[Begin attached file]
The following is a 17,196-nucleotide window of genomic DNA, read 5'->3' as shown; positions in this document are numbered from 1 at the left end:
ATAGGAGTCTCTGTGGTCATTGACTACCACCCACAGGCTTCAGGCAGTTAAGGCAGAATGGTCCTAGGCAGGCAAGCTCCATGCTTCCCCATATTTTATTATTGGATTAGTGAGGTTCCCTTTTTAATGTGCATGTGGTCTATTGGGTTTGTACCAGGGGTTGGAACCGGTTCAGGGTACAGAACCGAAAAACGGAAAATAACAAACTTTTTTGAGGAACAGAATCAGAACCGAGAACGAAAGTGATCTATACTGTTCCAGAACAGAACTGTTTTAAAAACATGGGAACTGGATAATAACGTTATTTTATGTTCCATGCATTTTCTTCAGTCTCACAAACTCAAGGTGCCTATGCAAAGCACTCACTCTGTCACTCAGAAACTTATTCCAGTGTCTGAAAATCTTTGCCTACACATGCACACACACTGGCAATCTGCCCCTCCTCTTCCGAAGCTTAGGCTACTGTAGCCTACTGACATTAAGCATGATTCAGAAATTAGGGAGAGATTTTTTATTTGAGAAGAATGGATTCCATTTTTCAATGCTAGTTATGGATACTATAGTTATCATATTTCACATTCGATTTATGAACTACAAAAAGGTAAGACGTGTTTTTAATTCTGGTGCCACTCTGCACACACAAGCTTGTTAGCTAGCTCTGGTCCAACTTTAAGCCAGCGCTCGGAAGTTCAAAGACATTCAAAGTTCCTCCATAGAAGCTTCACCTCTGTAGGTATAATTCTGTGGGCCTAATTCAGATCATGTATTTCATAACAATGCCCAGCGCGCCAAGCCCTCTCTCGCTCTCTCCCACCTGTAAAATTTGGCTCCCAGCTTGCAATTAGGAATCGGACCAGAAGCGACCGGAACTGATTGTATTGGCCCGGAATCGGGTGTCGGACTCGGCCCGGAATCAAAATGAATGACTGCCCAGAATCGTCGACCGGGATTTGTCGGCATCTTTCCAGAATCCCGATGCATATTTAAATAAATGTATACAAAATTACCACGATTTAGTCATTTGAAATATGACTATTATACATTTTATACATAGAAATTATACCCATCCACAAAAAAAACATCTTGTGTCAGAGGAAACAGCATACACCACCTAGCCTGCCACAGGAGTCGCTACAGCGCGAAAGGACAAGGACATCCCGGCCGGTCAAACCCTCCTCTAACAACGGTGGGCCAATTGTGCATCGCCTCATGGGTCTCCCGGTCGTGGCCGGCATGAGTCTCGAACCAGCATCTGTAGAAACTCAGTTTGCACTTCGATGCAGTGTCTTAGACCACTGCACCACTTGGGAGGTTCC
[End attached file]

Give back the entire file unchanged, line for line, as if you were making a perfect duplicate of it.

The following is a 17,196-nucleotide window of genomic DNA, read 5'->3' as shown; positions in this document are numbered from 1 at the left end:
ATAGGAGTCTCTGTGGTCATTGACTACCACCCACAGGCTTCAGGCAGTTAAGGCAGAATGGTCCTAGGCAGGCAAGCTCCATGCTTCCCCATATTTTATTATTGGATTAGTGAGGTTCCCTTTTTAATGTGCATGTGGTCTATTGGGTTTGTACCAGGGGTTGGAACCGGTTCAGGGTACAGAACCGAAAAACGGAAAATAACAAACTTTTTTGAGGAACAGAATCAGAACCGAGAACGAAAGTGATCTATACTGTTCCAGAACAGAACTGTTTTAAAAACATGGGAACTGGATAATAACGTTATTTTATGTTCCATGCATTTTCTTCAGTCTCACAAACTCAAGGTGCCTATGCAAAGCACTCACTCTGTCACTCAGAAACTTATTCCAGTGTCTGAAAATCTTTGCCTACACATGCACACACACTGGCAATCTGCCCCTCCTCTTCCGAAGCTTAGGCTACTGTAGCCTACTGACATTAAGCATGATTCAGAAATTAGGGAGAGATTTTTTATTTGAGAAGAATGGATTCCATTTTTCAATGCTAGTTATGGATACTATAGTTATCATATTTCACATTCGATTTATGAACTACAAAAAGGTAAGACGTGTTTTTAATTCTGGTGCCACTCTGCACACACAAGCTTGTTAGCTAGCTCTGGTCCAACTTTAAGCCAGCGCTCGGAAGTTCAAAGACATTCAAAGTTCCTCCATAGAAGCTTCACCTCTGTAGGTATAATTCTGTGGGCCTAATTCAGATCATGTATTTCATAACAATGCCCAGCGCGCCAAGCCCTCTCTCGCTCTCTCCCACCTGTAAAATTTGGCTCCCAGCTTGCAATTAGGAATCGGACCAGAAGCGACCGGAACTGATTGTATTGGCCCGGAATCGGGTGTCGGACTCGGCCCGGAATCAAAATGAATGACTGCCCAGAATCGTCGACCGGGATTTGTCGGCATCTTTCCAGAATCCCGATGCATATTTAAATAAATGTATACAAAATTACCACGATTTAGTCATTTGAAATATGACTATTATACATTTTATACATAGAAATTATACCCATCCACAAAAAAAACATCTTGTGTCAGAGGAAACAGCATACACCACCTAGCCTGCCACAGGAGTCGCTACAGCGCGAAAGGACAAGGACATCCCGGCCGGTCAAACCCTCCTCTAACAACGGTGGGCCAATTGTGCATCGCCTCATGGGTCTCCCGGTCGTGGCCGGCATGAGTCTCGAACCAGCATCTGTAGAAACTCAGTTTGCACTTCGATGCAGTGTCTTAGACCACTGCACCACTTGGGAGGTTCC